In this challenging and original study, Jonathan Wistow positions social policy within political economy and social contract debates.
Focusing on individual, intergenerational and societal outcomes related to health, place and social mobility in England, he draws on empirical evidence to show how the social contract produces long-standing, highly patterned and inequitable consequences in these areas. Globalisation and the political economy simultaneously contribute to the extent and nature of social problems and to social policy’s capacity to address them effectively.
Applying social contract theory, this book shows that society needs to take ownership of the outcomes it produces and critically interrogates the individualism inherent within the political economy.
“This is an important and timely book. Wistow offers an original analysis of the social contract and its relevance to welfare debates. Essential reading for academics and students in social science disciplines.” Lee Gregory, University of Nottingham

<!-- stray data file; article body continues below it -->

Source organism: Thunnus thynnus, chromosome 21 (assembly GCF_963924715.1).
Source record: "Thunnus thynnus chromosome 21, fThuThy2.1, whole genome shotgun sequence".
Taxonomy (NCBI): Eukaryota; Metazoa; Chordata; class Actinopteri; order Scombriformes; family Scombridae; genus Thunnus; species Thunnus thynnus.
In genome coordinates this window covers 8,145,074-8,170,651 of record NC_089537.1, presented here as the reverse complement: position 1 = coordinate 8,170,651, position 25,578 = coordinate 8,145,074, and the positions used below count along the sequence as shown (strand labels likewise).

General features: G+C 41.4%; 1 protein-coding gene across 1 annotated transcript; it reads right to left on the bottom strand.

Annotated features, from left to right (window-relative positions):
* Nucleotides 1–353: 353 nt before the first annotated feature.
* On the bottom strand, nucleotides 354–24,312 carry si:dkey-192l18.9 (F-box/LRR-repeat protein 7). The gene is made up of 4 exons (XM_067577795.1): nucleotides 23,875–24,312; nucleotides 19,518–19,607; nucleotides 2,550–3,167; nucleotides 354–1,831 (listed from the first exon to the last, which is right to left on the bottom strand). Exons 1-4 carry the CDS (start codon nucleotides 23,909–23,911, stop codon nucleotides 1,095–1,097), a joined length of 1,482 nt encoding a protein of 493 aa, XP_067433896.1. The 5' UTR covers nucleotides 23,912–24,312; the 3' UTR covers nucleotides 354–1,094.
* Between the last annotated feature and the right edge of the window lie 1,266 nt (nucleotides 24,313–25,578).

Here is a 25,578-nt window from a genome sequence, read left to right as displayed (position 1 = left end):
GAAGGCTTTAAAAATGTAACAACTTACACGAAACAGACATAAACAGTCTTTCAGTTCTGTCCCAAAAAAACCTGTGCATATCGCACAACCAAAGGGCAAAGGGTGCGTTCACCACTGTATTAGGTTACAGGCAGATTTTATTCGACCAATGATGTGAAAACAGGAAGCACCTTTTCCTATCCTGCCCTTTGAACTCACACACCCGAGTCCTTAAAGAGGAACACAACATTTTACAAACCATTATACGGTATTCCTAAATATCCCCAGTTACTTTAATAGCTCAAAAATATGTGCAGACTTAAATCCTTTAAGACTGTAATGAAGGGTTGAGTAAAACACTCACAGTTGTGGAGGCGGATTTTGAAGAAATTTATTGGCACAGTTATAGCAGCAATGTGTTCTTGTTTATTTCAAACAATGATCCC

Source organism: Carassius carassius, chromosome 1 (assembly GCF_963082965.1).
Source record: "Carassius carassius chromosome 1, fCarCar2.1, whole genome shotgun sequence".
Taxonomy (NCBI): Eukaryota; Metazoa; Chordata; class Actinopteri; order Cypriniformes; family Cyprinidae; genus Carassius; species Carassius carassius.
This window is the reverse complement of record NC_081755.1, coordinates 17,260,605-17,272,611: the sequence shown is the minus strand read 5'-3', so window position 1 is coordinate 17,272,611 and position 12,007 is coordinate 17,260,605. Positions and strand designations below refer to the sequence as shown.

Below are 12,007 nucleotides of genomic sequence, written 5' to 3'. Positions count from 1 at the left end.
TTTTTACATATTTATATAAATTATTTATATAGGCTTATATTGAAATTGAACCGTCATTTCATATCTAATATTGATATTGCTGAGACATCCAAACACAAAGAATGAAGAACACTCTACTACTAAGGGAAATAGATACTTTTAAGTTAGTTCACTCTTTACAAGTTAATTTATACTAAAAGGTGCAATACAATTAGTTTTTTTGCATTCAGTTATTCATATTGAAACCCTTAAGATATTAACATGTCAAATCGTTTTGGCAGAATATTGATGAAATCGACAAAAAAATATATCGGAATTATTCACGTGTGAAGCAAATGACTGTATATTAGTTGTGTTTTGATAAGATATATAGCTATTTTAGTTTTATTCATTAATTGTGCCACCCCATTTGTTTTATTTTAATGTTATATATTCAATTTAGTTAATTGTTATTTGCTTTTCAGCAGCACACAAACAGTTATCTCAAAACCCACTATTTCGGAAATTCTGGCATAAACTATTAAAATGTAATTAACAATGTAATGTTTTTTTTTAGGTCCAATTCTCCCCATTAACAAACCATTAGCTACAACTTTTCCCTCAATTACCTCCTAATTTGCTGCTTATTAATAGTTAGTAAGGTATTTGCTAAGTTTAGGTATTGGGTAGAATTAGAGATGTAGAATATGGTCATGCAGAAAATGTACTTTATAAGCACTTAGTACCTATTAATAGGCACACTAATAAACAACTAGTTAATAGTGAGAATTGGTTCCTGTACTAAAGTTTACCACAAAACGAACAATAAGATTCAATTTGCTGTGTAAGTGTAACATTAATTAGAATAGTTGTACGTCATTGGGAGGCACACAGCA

“Going beyond sticking-plaster solutions to economic and social problems, Wistow digs down to the deeper causes by examining social policy in the context of political economy.” Andrew Sayer, Lancaster University
Jonathan Wistow is Assistant Professor in the Department of Sociology at Durham University.
2. The political economy
3. Globalisation and devolution
4. Place: uneven geographies and spatial inequalities
5. Health and health inequalities
6. Social mobility
7. The intergenerational contract